In a South Carolina district court, the 2017 case of Nationwide Mutual Insurance v. Van Sickle & Rush challenged whether insurers could be responsible for paying liability claims stemming from accidents where the insured had loaned their vehicle to someone and caused an accident. Appolina Rush was driving a car borrowed from a Nationwide Insurance customer when she injured a couple (the Van Sickles) in a collision. The Van Sickles brought a suit against Rush and Lois Prince, the vehicle owner, who is the primary driver listed on the insurance policy. Nationwide sought a declaratory judgment stating they were not liable for covering Rush in the incident.
Summary of the Facts
- Lois Prince was the owner of the car and authorized her son Broderick Goodwin to use it
- Goodman lived separately from his mother, and she had another vehicle for her use
- The Nationwide insurance policy purchased by Prince stated that a relative or other person who was granted permission to drive the car would be covered
- The term relative in the policy was defined as one who lives in the household related by blood, marriage or adoption
- Nationwide claimed that Rush was not given permission from Prince to operate the car and that Goodwin’s granting of permission to Rush did not afford liability coverage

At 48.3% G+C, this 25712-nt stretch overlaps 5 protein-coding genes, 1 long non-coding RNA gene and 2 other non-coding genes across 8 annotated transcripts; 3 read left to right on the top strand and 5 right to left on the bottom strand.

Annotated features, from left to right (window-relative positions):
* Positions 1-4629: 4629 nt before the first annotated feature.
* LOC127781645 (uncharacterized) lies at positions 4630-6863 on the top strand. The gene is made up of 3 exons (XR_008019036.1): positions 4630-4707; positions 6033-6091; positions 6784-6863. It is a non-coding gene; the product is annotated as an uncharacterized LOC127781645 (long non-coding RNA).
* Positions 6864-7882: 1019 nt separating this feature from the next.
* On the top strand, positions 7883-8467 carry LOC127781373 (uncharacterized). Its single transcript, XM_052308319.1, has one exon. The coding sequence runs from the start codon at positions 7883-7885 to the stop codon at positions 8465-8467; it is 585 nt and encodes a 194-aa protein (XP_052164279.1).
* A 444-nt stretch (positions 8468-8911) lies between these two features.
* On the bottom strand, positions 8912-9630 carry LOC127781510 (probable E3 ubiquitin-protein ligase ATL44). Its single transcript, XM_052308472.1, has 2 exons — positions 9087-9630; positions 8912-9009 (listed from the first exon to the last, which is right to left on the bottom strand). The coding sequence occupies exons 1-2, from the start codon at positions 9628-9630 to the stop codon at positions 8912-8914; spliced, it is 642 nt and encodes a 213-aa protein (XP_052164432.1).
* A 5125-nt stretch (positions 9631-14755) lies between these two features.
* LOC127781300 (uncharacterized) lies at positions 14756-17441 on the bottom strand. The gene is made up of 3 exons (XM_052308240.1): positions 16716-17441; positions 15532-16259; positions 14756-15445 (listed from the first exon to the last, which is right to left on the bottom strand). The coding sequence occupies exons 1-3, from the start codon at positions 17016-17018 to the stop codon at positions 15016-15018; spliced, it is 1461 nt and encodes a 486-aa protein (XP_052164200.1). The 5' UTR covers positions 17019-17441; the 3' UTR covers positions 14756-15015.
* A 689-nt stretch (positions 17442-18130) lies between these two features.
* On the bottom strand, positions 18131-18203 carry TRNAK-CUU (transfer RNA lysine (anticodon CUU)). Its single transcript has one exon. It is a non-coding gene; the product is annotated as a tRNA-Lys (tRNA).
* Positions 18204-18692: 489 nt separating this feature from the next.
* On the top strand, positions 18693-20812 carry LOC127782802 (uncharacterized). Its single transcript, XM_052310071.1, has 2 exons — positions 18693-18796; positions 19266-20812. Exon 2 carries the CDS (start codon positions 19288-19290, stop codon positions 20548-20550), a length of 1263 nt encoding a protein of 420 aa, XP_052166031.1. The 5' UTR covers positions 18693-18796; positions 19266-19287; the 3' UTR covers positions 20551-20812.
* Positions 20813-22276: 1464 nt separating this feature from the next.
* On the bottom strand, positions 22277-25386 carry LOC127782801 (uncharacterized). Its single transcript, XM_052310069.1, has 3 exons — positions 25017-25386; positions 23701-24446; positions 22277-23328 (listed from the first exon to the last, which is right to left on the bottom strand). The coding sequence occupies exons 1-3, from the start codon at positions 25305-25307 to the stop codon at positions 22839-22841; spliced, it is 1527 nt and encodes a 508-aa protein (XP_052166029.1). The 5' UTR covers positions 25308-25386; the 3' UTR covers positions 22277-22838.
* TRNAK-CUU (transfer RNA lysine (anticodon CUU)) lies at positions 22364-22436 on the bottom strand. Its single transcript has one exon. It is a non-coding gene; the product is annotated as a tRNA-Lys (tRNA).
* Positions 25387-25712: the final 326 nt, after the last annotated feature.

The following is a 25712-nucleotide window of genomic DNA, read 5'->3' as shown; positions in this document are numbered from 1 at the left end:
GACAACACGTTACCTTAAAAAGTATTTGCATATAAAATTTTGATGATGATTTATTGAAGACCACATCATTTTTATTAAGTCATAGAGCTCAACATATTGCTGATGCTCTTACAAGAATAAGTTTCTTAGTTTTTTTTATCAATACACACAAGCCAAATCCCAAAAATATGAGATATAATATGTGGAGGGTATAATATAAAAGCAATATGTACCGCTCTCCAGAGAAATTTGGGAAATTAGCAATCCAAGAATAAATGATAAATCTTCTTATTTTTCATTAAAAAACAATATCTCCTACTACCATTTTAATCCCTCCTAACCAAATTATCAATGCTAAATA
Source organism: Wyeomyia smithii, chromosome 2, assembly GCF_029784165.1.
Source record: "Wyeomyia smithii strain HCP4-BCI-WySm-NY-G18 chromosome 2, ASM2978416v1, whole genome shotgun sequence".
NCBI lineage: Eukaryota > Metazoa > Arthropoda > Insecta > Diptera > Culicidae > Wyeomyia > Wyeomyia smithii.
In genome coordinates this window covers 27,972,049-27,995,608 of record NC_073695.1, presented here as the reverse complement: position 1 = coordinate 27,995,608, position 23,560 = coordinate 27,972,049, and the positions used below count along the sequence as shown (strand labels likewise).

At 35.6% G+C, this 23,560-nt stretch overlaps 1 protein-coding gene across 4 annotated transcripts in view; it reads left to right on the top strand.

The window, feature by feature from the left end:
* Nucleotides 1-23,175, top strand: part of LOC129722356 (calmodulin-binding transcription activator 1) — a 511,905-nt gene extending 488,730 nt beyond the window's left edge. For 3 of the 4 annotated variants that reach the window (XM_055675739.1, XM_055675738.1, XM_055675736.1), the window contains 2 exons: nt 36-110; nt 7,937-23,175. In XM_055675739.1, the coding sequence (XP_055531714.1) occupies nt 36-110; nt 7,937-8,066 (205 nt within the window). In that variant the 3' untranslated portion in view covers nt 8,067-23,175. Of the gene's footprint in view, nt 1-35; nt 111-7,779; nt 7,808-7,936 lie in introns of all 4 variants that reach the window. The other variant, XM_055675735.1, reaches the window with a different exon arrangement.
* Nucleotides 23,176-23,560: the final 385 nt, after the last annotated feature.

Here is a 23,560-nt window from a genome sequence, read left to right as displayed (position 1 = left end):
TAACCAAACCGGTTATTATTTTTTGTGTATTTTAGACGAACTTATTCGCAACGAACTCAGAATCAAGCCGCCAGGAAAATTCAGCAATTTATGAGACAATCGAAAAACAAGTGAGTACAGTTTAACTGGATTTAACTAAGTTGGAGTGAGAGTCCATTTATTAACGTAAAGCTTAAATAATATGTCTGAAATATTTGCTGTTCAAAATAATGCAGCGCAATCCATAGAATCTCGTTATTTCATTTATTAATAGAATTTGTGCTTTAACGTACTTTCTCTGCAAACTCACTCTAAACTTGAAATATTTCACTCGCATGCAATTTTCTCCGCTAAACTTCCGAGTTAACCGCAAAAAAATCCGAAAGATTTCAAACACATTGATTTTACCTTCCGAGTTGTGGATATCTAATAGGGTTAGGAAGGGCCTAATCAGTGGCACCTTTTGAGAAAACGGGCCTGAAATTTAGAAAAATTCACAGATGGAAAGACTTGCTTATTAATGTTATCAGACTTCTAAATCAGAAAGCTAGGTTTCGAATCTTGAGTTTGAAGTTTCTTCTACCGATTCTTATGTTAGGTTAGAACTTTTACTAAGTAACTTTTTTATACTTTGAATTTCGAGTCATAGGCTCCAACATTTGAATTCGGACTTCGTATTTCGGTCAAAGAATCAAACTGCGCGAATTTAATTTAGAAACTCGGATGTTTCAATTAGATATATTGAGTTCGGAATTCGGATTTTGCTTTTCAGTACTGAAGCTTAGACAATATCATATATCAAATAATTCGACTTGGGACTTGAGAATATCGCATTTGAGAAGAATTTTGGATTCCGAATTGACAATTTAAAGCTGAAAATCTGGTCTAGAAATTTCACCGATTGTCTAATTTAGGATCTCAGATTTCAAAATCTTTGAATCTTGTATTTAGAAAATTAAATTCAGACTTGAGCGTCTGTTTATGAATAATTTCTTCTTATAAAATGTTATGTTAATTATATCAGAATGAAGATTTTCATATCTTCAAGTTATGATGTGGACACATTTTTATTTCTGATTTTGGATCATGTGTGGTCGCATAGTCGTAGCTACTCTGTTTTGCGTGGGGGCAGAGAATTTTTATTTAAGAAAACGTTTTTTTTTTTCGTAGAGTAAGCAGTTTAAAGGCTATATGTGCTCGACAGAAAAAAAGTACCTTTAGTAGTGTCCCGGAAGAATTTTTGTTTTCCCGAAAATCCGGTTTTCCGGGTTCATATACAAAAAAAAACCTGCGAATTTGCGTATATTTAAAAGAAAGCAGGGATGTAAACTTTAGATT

- Goodwin was not the owner or primary insured on the policy, but was listed as an “insured driver”.
Court Interpretation and Ruling
The court found that Goodwin was listed on the insurance policy as an insured driver, which is considered a secondary status based on the policy compared to the primary “named insured”, which Prince was. Goodwin did give permission to Rush to operate the vehicle; however, based on Goodwin’s status in the policy, he cannot extend liability coverage to Rush. Prince, is the lone named insured individual on that policy, meaning only she can extend liability by granting permission. In addition, during a deposition associated with the matter, Prince and Goodwin confirmed that their agreement was that only Goodwin was supposed to operate the vehicle. No evidence existed that Prince had expressed anything to the contrary beyond that. The summary judgment on behalf of Nationwide was granted by the court.
How Other Insurer Policies Handle Similar Incidents
Another large auto insurer, State Farm, recently had input on the topic. Jeanne Salvatore, a Public Affairs VP, explained that usually, liability coverage will extend if the person is driving with your consent. In cases where another driver will be routinely using the vehicle, it is best to consider adding them to the policy. Ultimately, the specific terms of the policy will dictate this issue and must be reviewed individually.
The Law Firm of Jeremy Rosenthal works on behalf of Colorado injury victims in incidents resulting from the negligence of others. Colorado law has time limitations on how long you have to pursue a case; therefore, contact the office as soon as possible for a free consultation at (303) 825-2223.